JS: How long have you been involved in development and regeneration?
RU: For the last 30 years I have been involved in property and commissioning things and building places.
I was born in London in Stepney. I went to a pretty brutal school in Eltham called Crown Woods. The best thing that happened to the school was it got knocked down. It was violent and racist. It was intimidating and an example of how not to create a place which was supposed to be inspirational and educational for young people.
It had a design and technology department and I could go and hide myself in there and the teachers would allow me to go in and draw buildings and make models of buildings so I have always had that passion for buildings but I wasn’t talented enough as a draftsman to be an architect. I also wanted to commission and start stuff so I studied Property Development.
I founded a development company called Cathedral which was part of a wider company called Mount Anvil, now one of London’s leading house builders. In 2014 Cathedral merged with Development Securities to form U+I Plc – a listed property regeneration company.
JS: Both at Cathedral and now at U+I I you have been focused on mixed use developments. Can you talk about why mixed use and your approach…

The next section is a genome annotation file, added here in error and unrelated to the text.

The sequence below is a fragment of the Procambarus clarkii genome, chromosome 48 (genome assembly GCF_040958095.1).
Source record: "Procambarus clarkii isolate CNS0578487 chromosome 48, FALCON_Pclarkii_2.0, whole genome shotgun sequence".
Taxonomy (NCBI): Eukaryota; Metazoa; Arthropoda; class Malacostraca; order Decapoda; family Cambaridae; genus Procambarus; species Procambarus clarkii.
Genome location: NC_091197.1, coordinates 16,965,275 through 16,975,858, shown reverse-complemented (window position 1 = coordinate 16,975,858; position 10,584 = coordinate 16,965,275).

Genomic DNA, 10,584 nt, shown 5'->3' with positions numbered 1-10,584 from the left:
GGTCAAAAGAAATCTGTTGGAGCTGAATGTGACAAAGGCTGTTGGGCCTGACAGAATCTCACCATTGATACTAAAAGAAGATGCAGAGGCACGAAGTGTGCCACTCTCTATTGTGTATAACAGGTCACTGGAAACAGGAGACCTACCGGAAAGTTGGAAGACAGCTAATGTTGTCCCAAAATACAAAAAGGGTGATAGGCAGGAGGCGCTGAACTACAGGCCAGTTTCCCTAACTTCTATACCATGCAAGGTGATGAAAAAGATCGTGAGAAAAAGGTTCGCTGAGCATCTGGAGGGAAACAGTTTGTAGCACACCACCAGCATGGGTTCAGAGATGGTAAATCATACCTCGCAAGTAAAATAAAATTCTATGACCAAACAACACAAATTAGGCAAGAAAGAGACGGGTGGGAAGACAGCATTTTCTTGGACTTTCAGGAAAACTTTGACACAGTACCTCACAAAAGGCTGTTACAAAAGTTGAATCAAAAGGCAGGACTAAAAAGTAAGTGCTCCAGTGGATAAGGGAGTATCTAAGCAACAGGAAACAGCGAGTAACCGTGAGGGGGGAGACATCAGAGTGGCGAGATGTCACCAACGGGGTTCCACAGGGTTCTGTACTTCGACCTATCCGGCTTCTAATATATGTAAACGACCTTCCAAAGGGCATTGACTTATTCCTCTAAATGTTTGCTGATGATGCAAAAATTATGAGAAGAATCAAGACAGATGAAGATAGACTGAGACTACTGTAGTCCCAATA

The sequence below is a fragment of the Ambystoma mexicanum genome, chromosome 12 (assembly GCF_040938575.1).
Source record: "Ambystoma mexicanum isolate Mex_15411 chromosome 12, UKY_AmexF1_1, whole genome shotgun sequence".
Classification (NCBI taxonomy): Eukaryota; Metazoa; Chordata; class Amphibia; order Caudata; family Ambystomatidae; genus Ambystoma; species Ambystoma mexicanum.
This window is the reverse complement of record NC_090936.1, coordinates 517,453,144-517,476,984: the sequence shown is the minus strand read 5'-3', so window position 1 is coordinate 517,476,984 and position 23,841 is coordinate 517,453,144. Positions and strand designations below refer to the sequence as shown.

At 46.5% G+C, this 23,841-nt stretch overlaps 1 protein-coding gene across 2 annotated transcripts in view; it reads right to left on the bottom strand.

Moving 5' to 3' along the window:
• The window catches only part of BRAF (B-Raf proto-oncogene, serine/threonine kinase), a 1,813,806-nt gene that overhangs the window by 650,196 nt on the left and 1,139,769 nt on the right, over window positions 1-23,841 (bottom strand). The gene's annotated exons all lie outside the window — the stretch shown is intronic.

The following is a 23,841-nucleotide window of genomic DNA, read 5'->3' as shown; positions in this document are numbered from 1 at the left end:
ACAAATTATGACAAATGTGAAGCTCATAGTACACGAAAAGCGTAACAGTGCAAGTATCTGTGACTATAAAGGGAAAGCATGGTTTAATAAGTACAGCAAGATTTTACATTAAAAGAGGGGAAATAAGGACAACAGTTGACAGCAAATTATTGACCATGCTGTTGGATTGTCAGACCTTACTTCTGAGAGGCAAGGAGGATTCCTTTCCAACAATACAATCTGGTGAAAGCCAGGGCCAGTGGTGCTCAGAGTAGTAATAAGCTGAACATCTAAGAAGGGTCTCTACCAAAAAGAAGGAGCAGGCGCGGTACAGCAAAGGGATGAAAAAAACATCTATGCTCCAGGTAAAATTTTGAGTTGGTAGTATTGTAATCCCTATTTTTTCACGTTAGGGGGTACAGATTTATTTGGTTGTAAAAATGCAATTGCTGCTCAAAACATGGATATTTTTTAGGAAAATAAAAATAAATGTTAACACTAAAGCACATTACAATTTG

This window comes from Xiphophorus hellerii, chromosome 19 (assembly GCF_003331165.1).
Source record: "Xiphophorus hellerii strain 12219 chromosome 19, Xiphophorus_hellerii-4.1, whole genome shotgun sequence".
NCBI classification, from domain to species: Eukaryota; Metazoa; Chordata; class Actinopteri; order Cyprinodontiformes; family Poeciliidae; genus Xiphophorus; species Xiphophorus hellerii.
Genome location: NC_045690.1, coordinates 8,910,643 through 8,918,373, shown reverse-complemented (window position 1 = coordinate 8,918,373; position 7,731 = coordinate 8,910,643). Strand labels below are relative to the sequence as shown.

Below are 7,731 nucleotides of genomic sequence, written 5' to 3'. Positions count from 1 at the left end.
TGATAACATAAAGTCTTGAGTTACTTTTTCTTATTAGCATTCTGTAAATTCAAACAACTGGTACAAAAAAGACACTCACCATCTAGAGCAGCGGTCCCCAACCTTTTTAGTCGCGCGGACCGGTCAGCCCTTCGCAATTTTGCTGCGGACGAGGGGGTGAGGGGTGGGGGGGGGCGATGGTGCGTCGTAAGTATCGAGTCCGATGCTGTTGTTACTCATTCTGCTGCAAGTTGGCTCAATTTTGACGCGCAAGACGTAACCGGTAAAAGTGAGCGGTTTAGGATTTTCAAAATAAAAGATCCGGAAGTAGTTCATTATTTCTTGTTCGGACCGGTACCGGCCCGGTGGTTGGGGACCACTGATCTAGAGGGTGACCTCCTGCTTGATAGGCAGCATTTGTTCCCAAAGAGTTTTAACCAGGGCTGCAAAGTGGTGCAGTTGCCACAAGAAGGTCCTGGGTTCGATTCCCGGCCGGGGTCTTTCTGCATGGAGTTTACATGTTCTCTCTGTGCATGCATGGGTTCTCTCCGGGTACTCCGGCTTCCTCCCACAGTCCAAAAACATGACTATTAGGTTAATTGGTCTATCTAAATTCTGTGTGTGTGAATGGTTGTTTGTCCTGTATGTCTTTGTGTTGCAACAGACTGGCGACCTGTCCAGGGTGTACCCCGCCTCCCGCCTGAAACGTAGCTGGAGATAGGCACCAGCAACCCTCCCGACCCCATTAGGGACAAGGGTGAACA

RU: Most of our projects are very mixed in use. Mixing things up together is hard work, funding wise and development wise but it is actually what most places need and want.
Philosophically we like making great places and great places need a seasonality of occupation. They need students coming and going; people going to the theatre; people eating out; people sitting in the sun; people working. The rich tapestry of humanity that washes through places is much more fascinating in a mixed use project. Done well it makes for happy inclusive communities which in turn create more and lasting value for developers and society.
The Old Vinyl Factory in Hayes is a great example. We bought London Gate, an 18 acre site, which was a failed business park. We bought it at the bottom of the market for £16m and everyone said we were mad and that it was a white elephant.
We presented to the council a hugely mixed scheme that would double the density and we called it the Old Vinyl Factory. Their initial response was “are you sure, this is Hayes?” and we said if you’re not going to be ambitious for your town then no one is. They were. We were.
The Old Vinyl Factory was born and it has attracted businesses like Sonos and it has a music academy. There will be 650 homes on the site. There is a public realm called The Groove and it is working as a cohesive place.
JS: What is the key to getting mixed use schemes right?
RU: Development should be local. The feeling is local, the history is local, the architecture is local and it’s shouldn’t be a product to be applied everywhere with a one size fits all. On every single site we work on I, or one of my team will probably know the history of that site better than anyone on the planet. That is out of respect for the bit of soil that you’re standing on. And a key responsibility in understanding place.